- Multiply that by the Cost of Equity – this is figure 1
- Divide the market value of the company’s debt by its total market value – this gives you the proportion of debt-based financing
- Multiply that by the Cost of Debt – this is figure 2
- Deduct your corporate tax rate from 1 – this is figure 3
- Multiply figure 2 by figure 3 – this is figure 4
- Add figure 1 to figure 4 = WACC

## Example of Using the WACC Formula

Imagine you’re starting a company. You’ve got a bank loan for £3,000 with an interest rate of 6.5%. You put in £9,000 of your own money as equity and your expected rate of return is 12%. The total value of the company is £12,000. The tax rate is 19%. So you’ve got all the components you need to work out your WACC.

- E = Market value of company’s equity = £9,000
- D = Market value of company’s debt = £3,000
- V = Total market value of company (E + D) = £12,000
- Re = Cost of equity = 12%
- Rd = Cost of Debt = 6.5%
- Tc = Tax rate = 19%

WACC = ((E/V) X Re) + ((D/V) X Rd X (1 – Tc))

WACC = ((9,000/12,000) X 0.12) + ((3,000/12,000) X 0.65 X (1 – 0.19))

WACC = 0.09 + 0.13 = 0.22

Weighted Average Cost of Capital for this start-up is 22%.

## What Is the Cost of Equity?

Working out your company’s cost of equity can be quite tricky. There’s not a set stock price like there is for your tax rate. It’s open to reach whatever heights investors are prepared to spend. But we still need that cost of equity figure.

Time to take a look at it from a slightly different perspective. Shareholders invest with the expectation of making a return. If this doesn’t materialise, then they’re likely to sell their shares and invest in a better prospect. As sales of your company’s shares increase, so your company’s overall value decreases. No one wants that. So the price of equity becomes how much your business needs to spend to secure a stable share price.

From your position as company owner, the expected return is the opportunity cost of this equity investment.

## What Is the Cost of Debt?

The cost of debt is simpler to work out because it’s based on current market rates. Businesses pay the correct market rate on each type of interest bearing debt. And that’s the cost of debt (Rd) figure to be applied in the WACC formula.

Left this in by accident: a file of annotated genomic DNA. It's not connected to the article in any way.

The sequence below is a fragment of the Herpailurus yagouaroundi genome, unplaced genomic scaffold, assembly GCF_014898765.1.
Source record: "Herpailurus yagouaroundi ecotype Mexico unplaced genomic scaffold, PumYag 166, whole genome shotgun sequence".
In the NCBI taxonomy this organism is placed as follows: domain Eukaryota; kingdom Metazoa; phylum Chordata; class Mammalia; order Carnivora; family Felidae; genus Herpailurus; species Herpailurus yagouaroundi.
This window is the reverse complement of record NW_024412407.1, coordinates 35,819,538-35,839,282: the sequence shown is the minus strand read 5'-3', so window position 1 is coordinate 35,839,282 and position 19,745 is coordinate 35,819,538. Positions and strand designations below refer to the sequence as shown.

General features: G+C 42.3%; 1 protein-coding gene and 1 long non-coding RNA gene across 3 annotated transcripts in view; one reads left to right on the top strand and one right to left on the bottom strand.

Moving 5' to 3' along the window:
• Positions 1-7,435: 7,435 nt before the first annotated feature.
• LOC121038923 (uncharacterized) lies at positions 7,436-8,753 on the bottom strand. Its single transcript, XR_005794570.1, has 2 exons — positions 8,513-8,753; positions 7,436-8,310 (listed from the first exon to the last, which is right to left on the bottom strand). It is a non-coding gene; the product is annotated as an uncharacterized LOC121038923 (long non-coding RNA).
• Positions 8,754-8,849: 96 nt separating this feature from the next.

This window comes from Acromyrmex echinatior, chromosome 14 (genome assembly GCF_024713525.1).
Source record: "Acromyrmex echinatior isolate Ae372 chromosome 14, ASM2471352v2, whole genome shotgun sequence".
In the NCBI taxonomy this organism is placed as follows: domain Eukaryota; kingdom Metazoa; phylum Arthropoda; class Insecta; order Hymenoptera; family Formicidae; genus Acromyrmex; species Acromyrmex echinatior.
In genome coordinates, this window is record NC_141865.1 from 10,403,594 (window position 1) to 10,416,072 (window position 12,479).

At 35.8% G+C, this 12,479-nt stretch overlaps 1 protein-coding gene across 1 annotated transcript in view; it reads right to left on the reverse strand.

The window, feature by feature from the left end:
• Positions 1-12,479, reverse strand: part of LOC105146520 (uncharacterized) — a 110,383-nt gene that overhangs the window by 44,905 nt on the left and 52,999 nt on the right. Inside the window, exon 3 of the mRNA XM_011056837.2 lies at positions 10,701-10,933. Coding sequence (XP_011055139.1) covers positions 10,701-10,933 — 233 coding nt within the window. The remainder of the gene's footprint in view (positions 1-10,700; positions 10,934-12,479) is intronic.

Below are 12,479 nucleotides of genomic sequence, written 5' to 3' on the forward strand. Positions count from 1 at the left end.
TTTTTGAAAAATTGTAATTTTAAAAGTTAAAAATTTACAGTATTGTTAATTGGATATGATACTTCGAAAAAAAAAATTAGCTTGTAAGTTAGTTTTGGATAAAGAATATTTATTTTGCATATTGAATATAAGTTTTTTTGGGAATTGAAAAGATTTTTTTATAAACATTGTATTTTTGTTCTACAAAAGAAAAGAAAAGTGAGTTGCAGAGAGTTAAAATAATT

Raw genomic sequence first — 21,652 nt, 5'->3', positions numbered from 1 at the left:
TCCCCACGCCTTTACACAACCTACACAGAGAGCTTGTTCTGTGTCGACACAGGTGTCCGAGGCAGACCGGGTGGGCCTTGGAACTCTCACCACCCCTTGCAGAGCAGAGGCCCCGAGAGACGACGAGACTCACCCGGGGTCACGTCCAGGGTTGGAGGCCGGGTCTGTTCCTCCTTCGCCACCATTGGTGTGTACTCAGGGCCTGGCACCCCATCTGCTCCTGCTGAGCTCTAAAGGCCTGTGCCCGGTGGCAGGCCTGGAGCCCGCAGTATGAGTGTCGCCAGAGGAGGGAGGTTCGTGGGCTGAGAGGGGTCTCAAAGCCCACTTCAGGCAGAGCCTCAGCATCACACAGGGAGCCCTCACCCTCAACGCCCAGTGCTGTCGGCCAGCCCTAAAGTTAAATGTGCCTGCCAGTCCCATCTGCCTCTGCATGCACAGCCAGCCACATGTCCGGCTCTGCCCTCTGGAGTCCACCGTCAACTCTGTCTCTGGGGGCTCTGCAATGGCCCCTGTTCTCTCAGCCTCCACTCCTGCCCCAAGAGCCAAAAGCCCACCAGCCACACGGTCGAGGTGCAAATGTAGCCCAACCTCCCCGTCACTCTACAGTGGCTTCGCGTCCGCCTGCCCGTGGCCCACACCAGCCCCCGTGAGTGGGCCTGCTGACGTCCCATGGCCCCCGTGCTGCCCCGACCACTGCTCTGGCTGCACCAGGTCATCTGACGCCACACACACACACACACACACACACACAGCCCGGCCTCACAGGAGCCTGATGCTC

If you get tax relief on the interest of your debt payments, the actual net cost of the debt can be less. You deduct the tax saving from the amount of interest paid. In an equation, this looks like Rd (1 – corporate tax rate). This gives you the after-tax cost of the debt figure.

## What Does WACC Tell You as a Business Owner or Investor?

WACC is a useful financial metric to measure how much a company’s financing is costing them. Theoretically, if the WACC is high, the company is spending more on financing. This can mean less return for shareholders and less possibility of paying off the additional debt it may need to grow.

As an investor, the company in question will find it more difficult to create value and it becomes a less attractive proposition as an investment. The likelihood of getting a good return is lower.

As a business owner, you can apply the WACC formula to projects under consideration to see if they’re a worthwhile investment internally. The same mathematical rules apply. If it looks like the project will have a high finance cost, it may not be worthwhile.

## Restrictions of WACC

WACC tells you the average rate of your company's finance costs. As with any analysis tool, the WACC formula shouldn’t be used in isolation. And there are severe warnings over its reliability. The figures used are not consistently reliable, particularly between different companies. As you’ve read, working out the cost of equity is very open to interpretation. Consistency is definitely not guaranteed.

Actually working out the WACC isn’t always as easy as our simple example above. Consider the multiple streams of equity and debt of any large company. This complicates things just by volume alone. And that’s before you add in the opinion-led approach to making an evaluation.